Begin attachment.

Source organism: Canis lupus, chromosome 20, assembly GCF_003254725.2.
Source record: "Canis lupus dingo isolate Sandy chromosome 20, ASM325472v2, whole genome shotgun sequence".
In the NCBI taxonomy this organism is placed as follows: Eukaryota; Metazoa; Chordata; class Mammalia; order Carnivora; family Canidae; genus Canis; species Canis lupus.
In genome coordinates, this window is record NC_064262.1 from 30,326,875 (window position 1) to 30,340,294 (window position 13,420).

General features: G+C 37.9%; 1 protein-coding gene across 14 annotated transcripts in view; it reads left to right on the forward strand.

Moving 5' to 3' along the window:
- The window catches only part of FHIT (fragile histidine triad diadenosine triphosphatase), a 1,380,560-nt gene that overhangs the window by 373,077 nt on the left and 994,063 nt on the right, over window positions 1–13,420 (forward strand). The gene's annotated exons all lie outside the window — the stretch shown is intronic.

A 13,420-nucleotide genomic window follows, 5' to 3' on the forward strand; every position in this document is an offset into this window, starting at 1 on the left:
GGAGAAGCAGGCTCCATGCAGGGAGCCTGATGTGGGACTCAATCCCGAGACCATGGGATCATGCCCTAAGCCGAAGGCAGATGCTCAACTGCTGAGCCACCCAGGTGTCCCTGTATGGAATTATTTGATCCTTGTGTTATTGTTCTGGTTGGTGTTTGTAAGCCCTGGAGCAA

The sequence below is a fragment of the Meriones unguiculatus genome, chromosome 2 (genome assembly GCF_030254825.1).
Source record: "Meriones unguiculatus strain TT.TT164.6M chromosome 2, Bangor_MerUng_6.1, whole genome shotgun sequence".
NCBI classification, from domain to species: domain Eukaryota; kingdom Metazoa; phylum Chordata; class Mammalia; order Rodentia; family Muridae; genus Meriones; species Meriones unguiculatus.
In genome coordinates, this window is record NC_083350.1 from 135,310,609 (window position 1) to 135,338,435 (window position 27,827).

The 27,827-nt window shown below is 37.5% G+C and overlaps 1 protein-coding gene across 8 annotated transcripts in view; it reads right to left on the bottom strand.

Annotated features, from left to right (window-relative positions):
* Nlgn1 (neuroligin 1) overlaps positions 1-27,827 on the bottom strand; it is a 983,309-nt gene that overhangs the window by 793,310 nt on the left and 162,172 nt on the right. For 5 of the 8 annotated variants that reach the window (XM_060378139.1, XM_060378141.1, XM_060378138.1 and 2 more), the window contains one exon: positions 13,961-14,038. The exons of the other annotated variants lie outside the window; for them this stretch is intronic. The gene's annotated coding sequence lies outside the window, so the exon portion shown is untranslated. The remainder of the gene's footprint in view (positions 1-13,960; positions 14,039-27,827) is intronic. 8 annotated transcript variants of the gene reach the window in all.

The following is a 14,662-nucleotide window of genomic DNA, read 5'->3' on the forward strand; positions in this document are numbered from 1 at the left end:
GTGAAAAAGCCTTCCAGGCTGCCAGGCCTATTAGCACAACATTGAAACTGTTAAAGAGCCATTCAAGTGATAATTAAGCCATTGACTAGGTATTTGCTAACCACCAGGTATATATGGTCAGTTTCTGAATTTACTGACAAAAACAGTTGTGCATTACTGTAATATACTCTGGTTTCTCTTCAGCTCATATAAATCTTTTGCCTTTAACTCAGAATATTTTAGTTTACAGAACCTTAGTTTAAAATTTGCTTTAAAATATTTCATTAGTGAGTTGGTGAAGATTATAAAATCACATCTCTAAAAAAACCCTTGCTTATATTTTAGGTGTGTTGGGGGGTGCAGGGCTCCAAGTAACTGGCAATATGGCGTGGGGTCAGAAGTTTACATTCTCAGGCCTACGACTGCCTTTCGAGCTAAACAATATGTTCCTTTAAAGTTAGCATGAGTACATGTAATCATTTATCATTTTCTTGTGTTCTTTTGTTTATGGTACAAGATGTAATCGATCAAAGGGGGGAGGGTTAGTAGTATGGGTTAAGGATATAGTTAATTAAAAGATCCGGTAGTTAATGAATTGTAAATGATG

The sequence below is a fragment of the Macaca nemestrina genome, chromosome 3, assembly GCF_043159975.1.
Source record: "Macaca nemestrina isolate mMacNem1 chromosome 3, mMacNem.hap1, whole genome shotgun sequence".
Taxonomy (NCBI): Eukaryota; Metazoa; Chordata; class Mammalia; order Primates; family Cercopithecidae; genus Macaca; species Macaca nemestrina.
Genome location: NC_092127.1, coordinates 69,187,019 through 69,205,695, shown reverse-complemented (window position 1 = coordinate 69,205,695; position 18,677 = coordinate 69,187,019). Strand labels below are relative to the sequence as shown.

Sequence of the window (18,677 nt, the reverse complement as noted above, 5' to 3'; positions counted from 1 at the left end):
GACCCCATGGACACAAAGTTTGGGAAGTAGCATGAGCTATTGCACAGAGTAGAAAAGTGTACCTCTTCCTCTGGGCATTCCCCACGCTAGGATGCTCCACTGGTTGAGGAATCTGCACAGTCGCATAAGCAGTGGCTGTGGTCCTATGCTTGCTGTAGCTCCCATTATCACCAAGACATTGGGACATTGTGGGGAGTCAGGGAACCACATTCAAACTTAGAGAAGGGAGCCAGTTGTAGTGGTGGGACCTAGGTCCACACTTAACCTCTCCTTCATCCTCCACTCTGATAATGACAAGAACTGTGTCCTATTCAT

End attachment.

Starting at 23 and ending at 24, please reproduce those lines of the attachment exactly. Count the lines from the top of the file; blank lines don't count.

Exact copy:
Sequence of the window (18,677 nt, the reverse complement as noted above, 5' to 3'; positions counted from 1 at the left end):
GACCCCATGGACACAAAGTTTGGGAAGTAGCATGAGCTATTGCACAGAGTAGAAAAGTGTACCTCTTCCTCTGGGCATTCCCCACGCTAGGATGCTCCACTGGTTGAGGAATCTGCACAGTCGCATAAGCAGTGGCTGTGGTCCTATGCTTGCTGTAGCTCCCATTATCACCAAGACATTGGGACATTGTGGGGAGTCAGGGAACCACATTCAAACTTAGAGAAGGGAGCCAGTTGTAGTGGTGGGACCTAGGTCCACACTTAACCTCTCCTTCATCCTCCACTCTGATAATGACAAGAACTGTGTCCTATTCAT